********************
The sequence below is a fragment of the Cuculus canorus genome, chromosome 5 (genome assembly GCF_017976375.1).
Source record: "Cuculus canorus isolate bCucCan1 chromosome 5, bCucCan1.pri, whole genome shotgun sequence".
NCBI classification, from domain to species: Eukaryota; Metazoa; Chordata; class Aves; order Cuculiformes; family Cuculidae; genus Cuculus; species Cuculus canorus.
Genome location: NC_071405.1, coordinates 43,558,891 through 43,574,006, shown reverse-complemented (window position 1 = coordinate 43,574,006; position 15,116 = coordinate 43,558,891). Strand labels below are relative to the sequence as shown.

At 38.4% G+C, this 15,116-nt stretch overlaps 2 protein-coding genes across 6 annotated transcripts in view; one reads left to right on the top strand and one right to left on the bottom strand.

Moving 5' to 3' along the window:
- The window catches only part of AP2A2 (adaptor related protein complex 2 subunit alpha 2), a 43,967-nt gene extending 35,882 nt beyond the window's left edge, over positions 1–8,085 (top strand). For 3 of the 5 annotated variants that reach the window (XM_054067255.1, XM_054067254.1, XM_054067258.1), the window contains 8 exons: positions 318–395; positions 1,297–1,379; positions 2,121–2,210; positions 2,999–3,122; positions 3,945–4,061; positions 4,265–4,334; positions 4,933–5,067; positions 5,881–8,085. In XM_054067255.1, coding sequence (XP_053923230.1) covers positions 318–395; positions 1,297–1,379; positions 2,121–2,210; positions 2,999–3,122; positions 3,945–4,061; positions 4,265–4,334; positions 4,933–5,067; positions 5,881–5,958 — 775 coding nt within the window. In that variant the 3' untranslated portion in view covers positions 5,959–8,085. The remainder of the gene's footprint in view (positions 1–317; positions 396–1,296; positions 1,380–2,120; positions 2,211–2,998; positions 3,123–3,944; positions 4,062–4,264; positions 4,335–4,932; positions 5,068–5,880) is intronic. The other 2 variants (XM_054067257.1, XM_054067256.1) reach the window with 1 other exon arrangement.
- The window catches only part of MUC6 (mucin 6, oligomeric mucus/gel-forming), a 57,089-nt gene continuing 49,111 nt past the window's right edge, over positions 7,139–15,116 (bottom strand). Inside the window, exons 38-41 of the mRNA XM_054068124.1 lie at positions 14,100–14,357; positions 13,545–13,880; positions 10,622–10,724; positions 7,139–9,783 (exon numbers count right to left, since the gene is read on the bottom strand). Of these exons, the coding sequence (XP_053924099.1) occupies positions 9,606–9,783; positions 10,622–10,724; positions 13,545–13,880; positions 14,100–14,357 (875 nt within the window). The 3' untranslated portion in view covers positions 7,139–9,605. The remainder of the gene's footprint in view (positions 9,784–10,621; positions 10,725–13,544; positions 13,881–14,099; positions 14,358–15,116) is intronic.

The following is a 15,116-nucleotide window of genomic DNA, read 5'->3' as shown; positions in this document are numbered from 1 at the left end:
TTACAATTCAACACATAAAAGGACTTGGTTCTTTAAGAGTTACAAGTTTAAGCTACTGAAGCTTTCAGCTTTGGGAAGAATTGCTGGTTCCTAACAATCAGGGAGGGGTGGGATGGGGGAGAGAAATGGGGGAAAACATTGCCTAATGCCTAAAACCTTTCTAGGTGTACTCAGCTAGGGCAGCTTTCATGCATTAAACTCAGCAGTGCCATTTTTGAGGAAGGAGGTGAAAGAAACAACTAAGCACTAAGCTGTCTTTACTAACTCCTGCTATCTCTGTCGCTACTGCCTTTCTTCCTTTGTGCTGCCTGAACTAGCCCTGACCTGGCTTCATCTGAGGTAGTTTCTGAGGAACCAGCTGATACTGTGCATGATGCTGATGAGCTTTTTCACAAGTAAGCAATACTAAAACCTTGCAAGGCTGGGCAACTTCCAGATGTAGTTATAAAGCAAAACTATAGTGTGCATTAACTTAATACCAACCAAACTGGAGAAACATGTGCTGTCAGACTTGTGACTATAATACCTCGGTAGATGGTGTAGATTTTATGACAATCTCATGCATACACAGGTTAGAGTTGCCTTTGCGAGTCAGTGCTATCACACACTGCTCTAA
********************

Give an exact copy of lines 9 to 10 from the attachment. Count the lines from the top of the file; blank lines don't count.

The following is a 15,116-nucleotide window of genomic DNA, read 5'->3' as shown; positions in this document are numbered from 1 at the left end:
TTACAATTCAACACATAAAAGGACTTGGTTCTTTAAGAGTTACAAGTTTAAGCTACTGAAGCTTTCAGCTTTGGGAAGAATTGCTGGTTCCTAACAATCAGGGAGGGGTGGGATGGGGGAGAGAAATGGGGGAAAACATTGCCTAATGCCTAAAACCTTTCTAGGTGTACTCAGCTAGGGCAGCTTTCATGCATTAAACTCAGCAGTGCCATTTTTGAGGAAGGAGGTGAAAGAAACAACTAAGCACTAAGCTGTCTTTACTAACTCCTGCTATCTCTGTCGCTACTGCCTTTCTTCCTTTGTGCTGCCTGAACTAGCCCTGACCTGGCTTCATCTGAGGTAGTTTCTGAGGAACCAGCTGATACTGTGCATGATGCTGATGAGCTTTTTCACAAGTAAGCAATACTAAAACCTTGCAAGGCTGGGCAACTTCCAGATGTAGTTATAAAGCAAAACTATAGTGTGCATTAACTTAATACCAACCAAACTGGAGAAACATGTGCTGTCAGACTTGTGACTATAATACCTCGGTAGATGGTGTAGATTTTATGACAATCTCATGCATACACAGGTTAGAGTTGCCTTTGCGAGTCAGTGCTATCACACACTGCTCTAA